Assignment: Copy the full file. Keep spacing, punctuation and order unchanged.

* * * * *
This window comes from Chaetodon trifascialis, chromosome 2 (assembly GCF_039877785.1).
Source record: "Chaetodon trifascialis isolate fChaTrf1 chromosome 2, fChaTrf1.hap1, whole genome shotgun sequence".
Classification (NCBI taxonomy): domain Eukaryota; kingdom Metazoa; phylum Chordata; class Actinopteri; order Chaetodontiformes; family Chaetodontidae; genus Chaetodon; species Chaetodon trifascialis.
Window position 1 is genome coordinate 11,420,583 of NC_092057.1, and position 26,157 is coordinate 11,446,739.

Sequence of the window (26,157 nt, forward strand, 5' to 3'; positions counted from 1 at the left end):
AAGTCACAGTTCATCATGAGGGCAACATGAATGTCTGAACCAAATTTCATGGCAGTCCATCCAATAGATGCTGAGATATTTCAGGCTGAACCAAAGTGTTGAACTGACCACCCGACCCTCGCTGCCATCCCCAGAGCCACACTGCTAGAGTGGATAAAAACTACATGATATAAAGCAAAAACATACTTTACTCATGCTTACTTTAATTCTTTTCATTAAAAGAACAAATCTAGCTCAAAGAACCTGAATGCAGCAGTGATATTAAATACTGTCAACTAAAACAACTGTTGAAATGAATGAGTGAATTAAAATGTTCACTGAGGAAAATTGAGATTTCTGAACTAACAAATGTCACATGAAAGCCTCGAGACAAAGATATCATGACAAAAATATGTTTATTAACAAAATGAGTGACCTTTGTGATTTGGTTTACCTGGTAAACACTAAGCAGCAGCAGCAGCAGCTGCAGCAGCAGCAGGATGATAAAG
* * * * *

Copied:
This window comes from Chaetodon trifascialis, chromosome 2 (assembly GCF_039877785.1).
Source record: "Chaetodon trifascialis isolate fChaTrf1 chromosome 2, fChaTrf1.hap1, whole genome shotgun sequence".
Classification (NCBI taxonomy): domain Eukaryota; kingdom Metazoa; phylum Chordata; class Actinopteri; order Chaetodontiformes; family Chaetodontidae; genus Chaetodon; species Chaetodon trifascialis.
Window position 1 is genome coordinate 11,420,583 of NC_092057.1, and position 26,157 is coordinate 11,446,739.

Sequence of the window (26,157 nt, forward strand, 5' to 3'; positions counted from 1 at the left end):
AAGTCACAGTTCATCATGAGGGCAACATGAATGTCTGAACCAAATTTCATGGCAGTCCATCCAATAGATGCTGAGATATTTCAGGCTGAACCAAAGTGTTGAACTGACCACCCGACCCTCGCTGCCATCCCCAGAGCCACACTGCTAGAGTGGATAAAAACTACATGATATAAAGCAAAAACATACTTTACTCATGCTTACTTTAATTCTTTTCATTAAAAGAACAAATCTAGCTCAAAGAACCTGAATGCAGCAGTGATATTAAATACTGTCAACTAAAACAACTGTTGAAATGAATGAGTGAATTAAAATGTTCACTGAGGAAAATTGAGATTTCTGAACTAACAAATGTCACATGAAAGCCTCGAGACAAAGATATCATGACAAAAATATGTTTATTAACAAAATGAGTGACCTTTGTGATTTGGTTTACCTGGTAAACACTAAGCAGCAGCAGCAGCAGCTGCAGCAGCAGCAGGATGATAAAG